Miles Davis - Relaxin' With The Miles Davis Quintet
NME.COM feature on Miles Davis - Relaxin' With The Miles Davis Quintet album including album review, artwork, tracks, listen now, tour dates, discography and more.
Release date: 02 February 2012
Project is apparently 'a movie he would have wanted to star in'
Don Cheadle to star as jazz legend
The paintings and drawings were created after the jazz legend suffered a stroke in the 80s...
Miles Davis - Relaxin' With The Miles Davis Quintet: Wikipedia Album Entry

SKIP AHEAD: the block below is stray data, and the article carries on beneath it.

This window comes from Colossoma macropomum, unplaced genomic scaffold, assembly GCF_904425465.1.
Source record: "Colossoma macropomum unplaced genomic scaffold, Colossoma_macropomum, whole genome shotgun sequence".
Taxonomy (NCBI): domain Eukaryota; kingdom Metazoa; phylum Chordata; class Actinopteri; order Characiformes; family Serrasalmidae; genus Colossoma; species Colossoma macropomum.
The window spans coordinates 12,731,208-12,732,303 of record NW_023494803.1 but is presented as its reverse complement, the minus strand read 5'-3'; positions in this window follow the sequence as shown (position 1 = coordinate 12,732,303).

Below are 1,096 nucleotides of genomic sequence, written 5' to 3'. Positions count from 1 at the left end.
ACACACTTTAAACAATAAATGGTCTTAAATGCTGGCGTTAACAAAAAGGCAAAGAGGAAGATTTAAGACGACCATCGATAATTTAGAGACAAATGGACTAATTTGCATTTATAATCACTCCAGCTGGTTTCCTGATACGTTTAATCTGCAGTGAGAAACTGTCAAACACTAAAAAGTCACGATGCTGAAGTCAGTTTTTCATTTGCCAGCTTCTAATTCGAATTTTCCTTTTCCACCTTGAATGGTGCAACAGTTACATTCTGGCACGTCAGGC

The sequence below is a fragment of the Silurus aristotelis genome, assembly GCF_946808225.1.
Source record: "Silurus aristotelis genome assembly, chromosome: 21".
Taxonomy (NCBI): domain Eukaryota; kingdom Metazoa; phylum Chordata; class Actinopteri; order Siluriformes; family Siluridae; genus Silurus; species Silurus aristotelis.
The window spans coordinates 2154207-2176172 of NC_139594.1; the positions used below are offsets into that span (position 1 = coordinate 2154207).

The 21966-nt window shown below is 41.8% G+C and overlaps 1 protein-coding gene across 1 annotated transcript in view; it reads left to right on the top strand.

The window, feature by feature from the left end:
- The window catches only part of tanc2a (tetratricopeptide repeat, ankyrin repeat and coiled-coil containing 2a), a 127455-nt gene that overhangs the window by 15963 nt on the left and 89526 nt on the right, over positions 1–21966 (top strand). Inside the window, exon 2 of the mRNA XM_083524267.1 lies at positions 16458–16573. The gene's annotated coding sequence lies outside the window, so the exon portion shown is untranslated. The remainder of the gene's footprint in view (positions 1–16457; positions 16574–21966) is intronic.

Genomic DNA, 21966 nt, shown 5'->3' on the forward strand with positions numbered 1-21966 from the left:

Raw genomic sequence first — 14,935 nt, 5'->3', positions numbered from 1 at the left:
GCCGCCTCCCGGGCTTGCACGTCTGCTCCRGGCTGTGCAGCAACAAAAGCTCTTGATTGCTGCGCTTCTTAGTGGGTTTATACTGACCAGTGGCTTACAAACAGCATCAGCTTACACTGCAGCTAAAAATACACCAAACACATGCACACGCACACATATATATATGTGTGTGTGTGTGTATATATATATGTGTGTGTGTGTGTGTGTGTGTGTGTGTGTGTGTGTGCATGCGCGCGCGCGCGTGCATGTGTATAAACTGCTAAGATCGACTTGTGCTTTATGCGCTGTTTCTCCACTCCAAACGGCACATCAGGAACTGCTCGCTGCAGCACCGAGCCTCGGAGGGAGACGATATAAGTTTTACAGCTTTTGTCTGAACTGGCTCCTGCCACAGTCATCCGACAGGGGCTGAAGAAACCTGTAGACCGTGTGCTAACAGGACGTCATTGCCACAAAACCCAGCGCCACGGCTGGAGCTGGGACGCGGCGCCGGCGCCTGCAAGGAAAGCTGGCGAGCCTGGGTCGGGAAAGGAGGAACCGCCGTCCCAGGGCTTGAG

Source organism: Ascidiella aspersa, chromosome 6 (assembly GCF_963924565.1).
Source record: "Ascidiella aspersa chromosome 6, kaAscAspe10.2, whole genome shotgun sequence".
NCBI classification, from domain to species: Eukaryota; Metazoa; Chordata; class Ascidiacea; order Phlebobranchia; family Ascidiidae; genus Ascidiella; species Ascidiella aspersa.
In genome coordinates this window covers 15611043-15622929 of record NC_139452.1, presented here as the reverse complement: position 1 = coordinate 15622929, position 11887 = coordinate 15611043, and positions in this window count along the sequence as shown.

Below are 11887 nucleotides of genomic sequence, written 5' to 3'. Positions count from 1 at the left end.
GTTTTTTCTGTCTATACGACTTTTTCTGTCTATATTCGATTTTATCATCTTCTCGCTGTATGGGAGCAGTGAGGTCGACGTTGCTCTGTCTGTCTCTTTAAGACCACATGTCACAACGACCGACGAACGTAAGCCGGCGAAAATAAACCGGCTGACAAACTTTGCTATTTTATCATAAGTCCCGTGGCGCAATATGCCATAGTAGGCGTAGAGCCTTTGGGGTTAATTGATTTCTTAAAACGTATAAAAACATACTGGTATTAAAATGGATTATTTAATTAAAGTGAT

2006 reissue. Rudy Van Gelder Remasters. RELAXIN' WITH THE MILES DAVIS QUINTET includes dialogue snippets taken from the original master reel. Miles Davis Quintet: Miles Davis (trumpet); John Coltrane (tenor saxophone); Red Garland (piano); Paul Chambers (acoustic bass); Philly Joe Jones (drums). Recorded at the Van Gelder Studio, Hackensack, New Jersey on May 11 & October 26, 1956. Originally released on Prestige (7129). Includes liner notes by Ira Gitler. Red Garland's evocation of Big Ben in the opening chords of If I Were A Bell is a witty reminder that you're listening to the premier jazz combo of the 1950s, as Miles Davis once again plumbs the ravine of popular culture to come up with another engaging jazz classic. In this case, it's a dandy from Frank Loesser's Guys And Dolls, enlivened by Paul Chambers' perfect counter-melodies and Philly Joe Jones' supple brush work. Soon enough, Jones switches up with light stick work, as Chambers fires up his walk and Garland eggs things along with his light, sure, rhythmic strumming. A Harmon-muted Miles responds with delicate, bashful melodies, Coltrane digs in for a jitterbugging reveille and Garland mixes taut, pixieish single lines with velvety big-band chords; Jones defines the laid-back attitude with crisp side-stick accents on four. Laid-back is the order of the day on RELAXIN'. You're My Everything highlights the interaction between Miles and Chambers, but it's Coltrane's expressive clarity that's such a revelation. A year before he'd probably have laid out on such a fragile ditty. On It Could Happen To You, the band gently dances in cut time, while I Could Write A Book is taken at a light gallop (with superb Garland). However, a pair from Rollins and Gillespie are equestrian events. With his boyish timbre and floating phrases, Miles updates his classic arrangement of Oleo from BAGS' GROOVE, as the drums and piano drop out to allow him to body surf with Chambers. Gillespie's anthem Woody'n You offers one briskly syncopated fanfare after another.
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